8 I set the Lord before me continually16; because he is at my right hand, I will not be shaken. 9 So my heart rejoices and I am happy; my life is safe. 10 You will not abandon me to Sheol; you will not allow your faithful follower to see the Pit. 11 You lead me in the path of life. I experience absolute joy in your presence; you always give me sheer delight.
25 For David says about him,‘I saw the Lord always in front of me, for he is at my right hand so that I will not be shaken. 26 Therefore my heart was glad and my tongue rejoiced;my body also will live in hope, 27 because you will not leave my soul in Hades, nor permit your Holy One to experience decay. 28 You have made known to me the paths of life;you will make me full of joy with your presence.’ 29 “Brothers, I can speak confidently to you about our forefather David, that he both died and was buried, and his tomb is with us to this day.
Notes and References
"... How does one identify allusions, understood as deliberate prompts to readers? The question has been much discussed of late, largely in response to Richard Hays’s work on scripture in Paul.15 Parallels can be the upshot of unconscious borrowing or coincidence or the common use of stock phrases, and a writer can use biblical language for its own sake, without any desire to recall a particular subtext. Moreover, diligent searching can always unearth parallels between two texts. Justin Martyr discovered resemblances between the Pentateuch and Plato and took them to establish the dependence of the latter upon the former; and almost every verse in the New Testament has been thought by someone to depend upon this or that Old Testament text. Theological libraries are full of unsubstantiated intertextual theories, and proposals are often hard to evaluate ... does the affirmation that God raised Jesus on the third day ‘according to the scriptures’ (1 Corinthians 15:4) refer to Hosea 6:2 (‘on the third day he will raise us up’), to the promises to David (compare 2 Samuel 7:12 ‘I will raise up your seed after you’), to Psalm 16:10 (which is quoted in Acts 2:27 ‘You do not give me up to Sheol, or let your faithful one see the Pit’), to Deuteronomy 18:15, 18 (God will ‘raise up a prophet’ like Moses) or instead to some broader scriptural principle (such as God’s vindication of suffering saints and prophets)? ..."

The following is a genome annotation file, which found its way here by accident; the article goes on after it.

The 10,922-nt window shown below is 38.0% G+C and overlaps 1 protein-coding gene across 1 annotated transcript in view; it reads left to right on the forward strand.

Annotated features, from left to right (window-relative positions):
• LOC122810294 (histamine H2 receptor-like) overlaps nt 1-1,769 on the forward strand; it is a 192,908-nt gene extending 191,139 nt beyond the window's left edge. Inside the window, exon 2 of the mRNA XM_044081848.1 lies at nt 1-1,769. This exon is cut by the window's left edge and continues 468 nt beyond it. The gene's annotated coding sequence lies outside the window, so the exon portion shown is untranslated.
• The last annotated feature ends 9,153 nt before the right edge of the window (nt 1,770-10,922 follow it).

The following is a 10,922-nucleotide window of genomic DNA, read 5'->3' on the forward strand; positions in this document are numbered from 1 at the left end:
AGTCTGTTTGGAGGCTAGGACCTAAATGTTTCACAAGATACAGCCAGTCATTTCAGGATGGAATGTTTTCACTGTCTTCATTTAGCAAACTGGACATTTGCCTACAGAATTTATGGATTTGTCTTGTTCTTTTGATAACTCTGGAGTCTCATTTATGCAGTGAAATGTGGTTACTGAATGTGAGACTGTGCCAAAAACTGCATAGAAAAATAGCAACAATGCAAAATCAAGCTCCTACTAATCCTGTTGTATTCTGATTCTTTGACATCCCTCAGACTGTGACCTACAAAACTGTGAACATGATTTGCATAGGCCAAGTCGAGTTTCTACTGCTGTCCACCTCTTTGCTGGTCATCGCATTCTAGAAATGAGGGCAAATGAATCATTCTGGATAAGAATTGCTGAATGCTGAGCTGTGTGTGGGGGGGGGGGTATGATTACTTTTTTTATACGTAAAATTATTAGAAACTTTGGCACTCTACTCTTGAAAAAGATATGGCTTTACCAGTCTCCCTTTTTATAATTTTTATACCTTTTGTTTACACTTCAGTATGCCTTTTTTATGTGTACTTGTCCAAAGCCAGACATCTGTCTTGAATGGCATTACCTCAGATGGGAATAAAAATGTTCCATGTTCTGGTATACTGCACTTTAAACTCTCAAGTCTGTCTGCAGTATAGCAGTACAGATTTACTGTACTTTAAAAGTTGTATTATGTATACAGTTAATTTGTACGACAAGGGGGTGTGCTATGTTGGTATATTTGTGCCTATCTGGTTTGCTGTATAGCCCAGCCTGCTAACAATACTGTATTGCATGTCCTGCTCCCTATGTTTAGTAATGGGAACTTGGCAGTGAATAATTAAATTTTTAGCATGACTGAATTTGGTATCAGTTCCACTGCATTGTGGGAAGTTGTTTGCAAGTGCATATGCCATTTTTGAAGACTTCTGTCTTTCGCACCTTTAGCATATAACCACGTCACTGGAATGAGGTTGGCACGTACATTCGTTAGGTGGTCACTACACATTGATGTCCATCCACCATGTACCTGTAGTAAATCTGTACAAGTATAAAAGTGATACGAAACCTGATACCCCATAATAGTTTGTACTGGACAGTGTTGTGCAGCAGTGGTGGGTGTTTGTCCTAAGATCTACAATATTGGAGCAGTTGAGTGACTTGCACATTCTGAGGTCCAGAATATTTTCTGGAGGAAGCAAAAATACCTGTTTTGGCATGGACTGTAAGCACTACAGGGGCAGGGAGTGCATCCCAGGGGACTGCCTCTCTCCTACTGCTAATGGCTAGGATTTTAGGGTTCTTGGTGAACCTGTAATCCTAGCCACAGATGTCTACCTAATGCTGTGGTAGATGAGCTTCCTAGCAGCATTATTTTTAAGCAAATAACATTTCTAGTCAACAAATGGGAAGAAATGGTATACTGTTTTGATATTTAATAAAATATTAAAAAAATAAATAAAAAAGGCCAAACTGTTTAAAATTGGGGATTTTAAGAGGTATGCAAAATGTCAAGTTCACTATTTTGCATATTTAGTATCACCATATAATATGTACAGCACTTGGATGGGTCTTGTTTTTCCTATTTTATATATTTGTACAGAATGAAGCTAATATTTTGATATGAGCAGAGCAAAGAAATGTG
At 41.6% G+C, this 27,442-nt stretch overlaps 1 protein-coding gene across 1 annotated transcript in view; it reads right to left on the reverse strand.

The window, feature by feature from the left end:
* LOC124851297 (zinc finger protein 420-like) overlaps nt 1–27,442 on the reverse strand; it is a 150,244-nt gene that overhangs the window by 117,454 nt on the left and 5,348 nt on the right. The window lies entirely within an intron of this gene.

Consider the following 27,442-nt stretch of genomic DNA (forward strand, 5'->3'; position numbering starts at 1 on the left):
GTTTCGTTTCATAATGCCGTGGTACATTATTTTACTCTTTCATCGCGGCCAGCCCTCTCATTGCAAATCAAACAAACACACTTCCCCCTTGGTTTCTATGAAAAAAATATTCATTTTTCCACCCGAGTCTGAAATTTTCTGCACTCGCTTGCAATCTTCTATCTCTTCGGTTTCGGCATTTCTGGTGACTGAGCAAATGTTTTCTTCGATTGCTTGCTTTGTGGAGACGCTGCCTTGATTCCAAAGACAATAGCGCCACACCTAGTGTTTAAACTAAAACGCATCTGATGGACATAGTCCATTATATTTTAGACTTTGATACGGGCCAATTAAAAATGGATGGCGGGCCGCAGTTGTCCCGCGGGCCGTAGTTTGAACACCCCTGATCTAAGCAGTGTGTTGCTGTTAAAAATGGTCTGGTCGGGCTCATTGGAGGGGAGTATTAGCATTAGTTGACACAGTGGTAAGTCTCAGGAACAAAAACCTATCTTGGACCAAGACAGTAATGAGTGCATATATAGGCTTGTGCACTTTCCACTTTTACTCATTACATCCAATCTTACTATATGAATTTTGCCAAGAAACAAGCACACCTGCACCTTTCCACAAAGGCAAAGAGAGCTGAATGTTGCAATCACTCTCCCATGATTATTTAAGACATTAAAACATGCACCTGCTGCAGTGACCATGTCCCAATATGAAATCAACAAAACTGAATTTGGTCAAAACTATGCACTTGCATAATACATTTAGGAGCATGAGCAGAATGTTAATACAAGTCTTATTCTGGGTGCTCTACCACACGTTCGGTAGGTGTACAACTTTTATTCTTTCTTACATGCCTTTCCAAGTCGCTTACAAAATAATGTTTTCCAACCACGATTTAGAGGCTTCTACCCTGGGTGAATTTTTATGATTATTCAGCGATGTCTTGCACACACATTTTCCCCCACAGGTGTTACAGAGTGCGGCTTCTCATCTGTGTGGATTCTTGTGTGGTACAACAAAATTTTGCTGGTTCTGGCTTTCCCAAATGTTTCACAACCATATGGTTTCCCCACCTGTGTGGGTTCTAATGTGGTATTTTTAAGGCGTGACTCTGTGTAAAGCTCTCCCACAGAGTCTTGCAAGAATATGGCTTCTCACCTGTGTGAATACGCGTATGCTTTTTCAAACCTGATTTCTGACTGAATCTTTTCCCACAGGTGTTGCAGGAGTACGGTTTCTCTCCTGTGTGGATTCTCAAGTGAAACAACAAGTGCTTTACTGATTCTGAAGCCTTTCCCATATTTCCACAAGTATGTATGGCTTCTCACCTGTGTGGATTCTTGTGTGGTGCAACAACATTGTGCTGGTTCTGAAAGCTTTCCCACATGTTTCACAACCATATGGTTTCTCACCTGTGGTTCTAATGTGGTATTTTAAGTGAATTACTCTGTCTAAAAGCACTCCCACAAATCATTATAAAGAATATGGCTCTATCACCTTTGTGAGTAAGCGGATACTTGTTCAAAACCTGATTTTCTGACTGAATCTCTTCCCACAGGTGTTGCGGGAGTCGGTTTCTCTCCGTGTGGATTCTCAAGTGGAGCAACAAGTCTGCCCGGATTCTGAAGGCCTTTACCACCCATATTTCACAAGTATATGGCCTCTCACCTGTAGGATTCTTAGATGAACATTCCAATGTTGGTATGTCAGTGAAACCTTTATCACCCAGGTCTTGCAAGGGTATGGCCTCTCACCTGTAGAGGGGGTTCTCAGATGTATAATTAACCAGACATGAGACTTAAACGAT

Allison, Dale "The Old Testament in the New Testament" in Paget, James Carleton (ed.) The New Cambridge History of the Bible (pp. 479-502) Cambridge University Press, 2013